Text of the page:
The Paradoxes of Financial Transformation in Vietnam: Navigating the Interstice of Formal and Informal Debt Collection

Webinar Series 2020-2021: Financial Transformation, Credit Markets and Household Debt in Southeast Asia

About the Webinar

In Vietnam, a thriving lower-middle-income socialist-oriented market economy, state-led financial transformation takes the form of rapid consumer finance and household debt growth. This credit boom goes in hand with the formalization of the economy, a notion that the government and financial players promote vigorously to legitimize financial transformation. The formalization of credit markets is supposed to have a number of benefits. It is expected to boost financial inclusion, increase the availability of ‘safe’ credit to low-income and middle-class workers, and eliminate an ‘archaic’ informal finance sector typified by ‘black credit’ gangs or loan sharking that have expanded their operations in the past decade. This webinar is based on unique empirical evidence, consisting of in-depth interviews with 35 low-income borrowers, ten moneylenders including two gangs, and ten representatives from banks and financial companies, conducted in Ho Chi Minh City in 2019 and Hanoi in 2021. The findings presented challenge the dualistic and politicized construction of (in)formality by highlighting the blurring of strong-arm recovery methods used by ‘black credit’ gangs and financial companies. A feature of Vietnam is that leading financial companies – such as FE Credit that provide subprime loans to 14 percent of the population – hire seemingly legitimate debt-collecting businesses to recover loans. However, many of these businesses are set up by the very same moneylenders involved in black credit operations. This explains why some borrowers are under the impression that financial companies and black credit gangs use similar harsh recovery practices. Overall, the blurring of formal and informal financial practices stirs public concern about narratives that legitimize financial transformation and the lack of regulation in consumer finance. Most importantly, the blurring obfuscates the foundation of financial transformation and means borrowers have to navigate a messy continuum of formal and informal practices. The unique analysis contained in this article makes three key contributions. First, long-standing debates in development studies about the complex interaction and merging – rather than substitution – of formal financial institutions and informal practices. Secondly, recent studies on the emergence of debt collection industries that use intimate and insidious techniques to enforce repayment among low-income borrowers. Thirdly, research on financialization in the global south that highlights the unpreparedness of existent regulatory frameworks to tackle the challenges brought by credit booms.

More info about the webinar series here.

About the Speakers

Nicolas Lainez is a Visiting Fellow at ISEAS – Yusof Ishak Institute and an Adjunct Assistant professor at the Department of Southeast Asian Studies at NUS in Singapore. He holds a Ph.D. in Social Anthropology from the School for Advanced Studies in the Social Sciences and a Masters in Development Studies from Sorbonne University (France). His research is located in the field of economic anthropology and his research areas include peripheral financialization, credit markets, household debt, informal finance, care economies, gender, sexuality, migration and trafficking. While at ISEAS, he investigates financial transformation, consumer lending and household debt in Vietnam. His work has been published in American Anthropologist, the Journal of Ethnic and Migration Studies, Geoforum, Time & Society, The Sociological Review, Culture, Health and Sexuality, and the Journal of Vietnamese Studies.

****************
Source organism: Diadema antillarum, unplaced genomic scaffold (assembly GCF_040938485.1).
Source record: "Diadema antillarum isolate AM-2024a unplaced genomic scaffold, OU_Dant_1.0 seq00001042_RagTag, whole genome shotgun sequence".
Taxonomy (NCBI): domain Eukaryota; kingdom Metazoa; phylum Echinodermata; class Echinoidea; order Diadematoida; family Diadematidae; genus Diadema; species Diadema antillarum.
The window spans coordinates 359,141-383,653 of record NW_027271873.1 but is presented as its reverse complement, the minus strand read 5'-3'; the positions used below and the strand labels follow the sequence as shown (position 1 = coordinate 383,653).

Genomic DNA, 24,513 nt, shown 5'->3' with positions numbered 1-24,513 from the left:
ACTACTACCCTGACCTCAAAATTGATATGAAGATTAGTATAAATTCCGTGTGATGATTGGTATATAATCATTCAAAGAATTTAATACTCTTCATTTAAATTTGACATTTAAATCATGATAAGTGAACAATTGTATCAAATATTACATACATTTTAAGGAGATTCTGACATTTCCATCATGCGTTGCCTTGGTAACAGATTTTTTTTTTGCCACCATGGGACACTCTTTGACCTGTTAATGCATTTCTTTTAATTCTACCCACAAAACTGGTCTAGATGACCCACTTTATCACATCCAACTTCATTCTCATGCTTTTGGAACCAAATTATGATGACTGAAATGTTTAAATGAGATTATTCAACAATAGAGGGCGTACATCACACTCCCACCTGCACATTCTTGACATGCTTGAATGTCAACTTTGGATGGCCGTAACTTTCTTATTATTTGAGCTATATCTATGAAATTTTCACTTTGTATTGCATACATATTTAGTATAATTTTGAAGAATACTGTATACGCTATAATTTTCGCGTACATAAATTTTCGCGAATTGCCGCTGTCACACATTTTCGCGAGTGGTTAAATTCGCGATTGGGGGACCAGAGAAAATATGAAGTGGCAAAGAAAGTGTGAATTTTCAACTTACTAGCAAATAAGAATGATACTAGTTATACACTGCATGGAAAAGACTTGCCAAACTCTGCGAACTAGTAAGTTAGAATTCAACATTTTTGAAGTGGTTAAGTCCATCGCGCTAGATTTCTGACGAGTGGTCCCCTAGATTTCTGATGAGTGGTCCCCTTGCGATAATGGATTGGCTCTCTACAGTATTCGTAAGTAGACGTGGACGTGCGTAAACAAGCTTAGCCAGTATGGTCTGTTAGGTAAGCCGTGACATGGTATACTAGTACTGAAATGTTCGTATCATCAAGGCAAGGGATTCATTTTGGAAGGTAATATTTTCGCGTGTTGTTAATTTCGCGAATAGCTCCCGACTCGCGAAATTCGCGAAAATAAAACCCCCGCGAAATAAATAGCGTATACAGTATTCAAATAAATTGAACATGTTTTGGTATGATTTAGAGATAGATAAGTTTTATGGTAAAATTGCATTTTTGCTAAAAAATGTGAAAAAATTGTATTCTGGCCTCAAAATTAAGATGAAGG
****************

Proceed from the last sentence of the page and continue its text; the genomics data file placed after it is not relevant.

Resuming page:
Bui Thi Thu Doai is a Bachelor student in Development & Economics from the London School of Economics, University of London. She is currently working as a research assistant in a project on consumer finance in Vietnam for ISEAS – Yusof Ishak Institute Institute. She received UoL’s Top Scorer award for her academic performance in 2020.

About the Discussants

Hao Quach is an associate professor in banking and finance at the University of Lincoln, Business School. He has worked either as a lecturer or as a research fellow at Harvard University (USA), California State University at Long Beach (USA), University of Salford (UK), University of Birmingham (UK), and National Economics University and National University of Vietnam in Hanoi (Vietnam). He has published research in areas of financial markets with specific focus on pricing models, business valuation, investment strategies, corporate governance, behavioural finance, banking system and microfinance. His academic career has been well supported by his extensive private sector experience. He has been working in capital markets as an investment banker since 2006. He has founded and oversees the Lincoln Student Managed Investment Fund that invests in shares of companies listed on London Stock Exchange just like an investment fund in the real world.

Tom McDonald is an Anthropologist at the Department of Sociology, The University of Hong Kong. His research focuses on technology and society in China. His current research investigates the adoption of digital money platforms amongst migrant factory workers in Shenzhen, examining how such platforms are reworking monetary practices and social infrastructures amongst low-income labourers. He has published articles in several respected academic journals, including American Anthropologist, China Quarterly, and Ethnos.​


This webinar will be delivered online entirely. You can join the webinar at the specified date and time using devices (computer, phone, or tablet) with internet connection.

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Jun 28 2021


4:00 pm - 5:15 pm